It’s never a good thing to relieve a disturbing past. For Sally, it’s doubly worse considering her piece of crap/now dead ex fiance (who liked to bully and toss her around) decided to push her down the steps. Sally starts to relive the moment when Donna pops up and fries Danny’s brain. But we find that Sally’s daydreaming; her true self is in the kitchen with Aidan and Josh, the latter of which seems like he’s back to normal…ish. Sally’s perusing through the Book of Magic—one that seems to change daily—when Aidan becomes the voice of warning. Magic has a price, it always does and you truly can’t guess what that price will be. But his warnings fall on deaf ghostly ears as Sally thinks she knows what she’s doing. “Can you just trust me?” she asks Aidan but, based on him walking away without a word, he can’t.
After the awkward dinner, the two roomies are going back to work together for the first time in months. Aidan casually tells Josh that his little sister is in rehab, the knowledge of things going bump in the night most likely the culprit of her collapse. But Aidan doesn’t make it in, distracted then taken by the drivers of the ‘Sapp & Sons’ van who “escort” him to Boston’s newest management: a seemingly normal Kenny, Aidan’s most recent child.
While Josh is saving lives despite his senses going haywire, Sally is perusing the spellbook when she runs across a particularly interesting spell; one that could help bring her door to a peaceful afterlife back. But you know the saying “if something looks too good to be true, probably is”, I don’t think Sally got that memo. With no regard for consequences, Sally casts the spell only to find that instead of her door popping up, Donna winks into existence. The dead witch was able to manipulate the book from her prison and, the more magic Sally uses, the more she’s able to manipulate the naïve and desperate ghost. With no other recourse, Sally fries the book and, sets both herself and Donna on fire. Though the latter disappears, the book burns its way into Sally’s mind. She’s now holds all of its knowledge inside of her ghostly form. She tells Nora what happened and the latter again cautions Sally on the potential blowback her actions may cause. A part of Sally is worried how relying on this magic to call on her door could tarnish her. But Nora tell’s her “I think we choose what we are. You can’t be corrupted unless you wanna be corrupted.” The words, derived from her past experience with Connor and Bryn along with her twisted ex, are powerful and touch the most vulnerable parts of Sally’s mind. Though Sally admires Nora finally getting out of such a terrible relationship, Nora tells the semi-depressed ghost “With all those spells inside of you, you could turn out to be the strongest of us all.”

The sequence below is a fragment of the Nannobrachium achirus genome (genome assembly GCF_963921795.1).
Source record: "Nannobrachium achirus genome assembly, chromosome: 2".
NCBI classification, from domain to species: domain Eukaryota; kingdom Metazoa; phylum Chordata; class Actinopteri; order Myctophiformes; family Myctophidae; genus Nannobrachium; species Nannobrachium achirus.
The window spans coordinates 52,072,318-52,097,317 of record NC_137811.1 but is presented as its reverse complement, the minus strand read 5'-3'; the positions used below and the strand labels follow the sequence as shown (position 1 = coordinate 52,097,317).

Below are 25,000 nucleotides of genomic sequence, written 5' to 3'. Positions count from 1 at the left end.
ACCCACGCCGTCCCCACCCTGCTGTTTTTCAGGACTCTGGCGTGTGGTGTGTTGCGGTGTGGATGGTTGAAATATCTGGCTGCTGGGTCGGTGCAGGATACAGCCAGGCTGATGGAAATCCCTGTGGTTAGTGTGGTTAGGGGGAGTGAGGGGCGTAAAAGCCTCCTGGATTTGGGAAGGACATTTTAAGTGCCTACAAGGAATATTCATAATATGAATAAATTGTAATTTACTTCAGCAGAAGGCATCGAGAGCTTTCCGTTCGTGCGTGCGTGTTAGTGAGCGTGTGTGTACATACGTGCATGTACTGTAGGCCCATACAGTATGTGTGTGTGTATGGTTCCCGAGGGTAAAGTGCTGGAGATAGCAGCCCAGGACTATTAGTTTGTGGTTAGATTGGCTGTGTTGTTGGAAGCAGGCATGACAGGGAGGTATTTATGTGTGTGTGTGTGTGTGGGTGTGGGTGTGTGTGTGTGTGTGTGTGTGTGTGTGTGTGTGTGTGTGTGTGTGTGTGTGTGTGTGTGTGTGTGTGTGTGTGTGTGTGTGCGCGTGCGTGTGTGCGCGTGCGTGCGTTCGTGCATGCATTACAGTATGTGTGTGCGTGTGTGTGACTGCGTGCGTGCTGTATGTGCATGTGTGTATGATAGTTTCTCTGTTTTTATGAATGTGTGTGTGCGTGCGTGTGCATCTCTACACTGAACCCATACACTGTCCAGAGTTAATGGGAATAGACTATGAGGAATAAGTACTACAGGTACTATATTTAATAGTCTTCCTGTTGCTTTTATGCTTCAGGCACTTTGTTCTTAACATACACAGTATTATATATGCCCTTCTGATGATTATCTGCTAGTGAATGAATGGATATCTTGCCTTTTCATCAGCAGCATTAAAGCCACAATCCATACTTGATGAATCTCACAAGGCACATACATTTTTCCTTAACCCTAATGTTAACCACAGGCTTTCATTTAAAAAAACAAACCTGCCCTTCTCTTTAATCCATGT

As Josh contends with his wolf trying to break from its human host by coloring Josh’s senses and, more disturbingly, his behavior, Kenny’s giving Aidan the fifty-cent tour. Kenny’s been quite the entrepreneur, ready to open up a new blood club for vampires. He wants Aidan to be a part of it but the elder vampire, despite Kenny’s suggestions on how Aidan could really change things, even the way vampires go about things, he still refuses to be a part of it. At the hospital, Aidan can only think about the pre-vampire Kenny and the joy he experienced his first day outside the bubble. The regret is written on Aidan’s face, how he abandoned his child but he can’t change the past. And neither can Kenny, it seems, as the normal face is no longer that; it seems that Kenny’s deformities are still alive and well.
After Josh rushes home and back out again without a real explanation, Nora laments her concerns to Sally. “Josh thinks I don’t see it,” she admits to the ghost, “but the wolf is there; just under his skin…it’s a wolf looking back at me.” Wanting to be there for her friend, Sally knows she may not be able to change things with Josh, but she can remove the physical reminders of Nora’s horrible past—the burns across her stomach. Nora gets the spell ingredients and mixes it into a paste per Sally’s instructions. She rubs it across her stomach and wraps it up. Sally whispers an incantation and promptly disappears. She finds herself in the same house but this time it’s in the 70’s. She’s stunned to see the same young girl who was sacrificed in her original walkabout alive and well. Sally tries communicating with her to no avail. “What happened to you in our house?”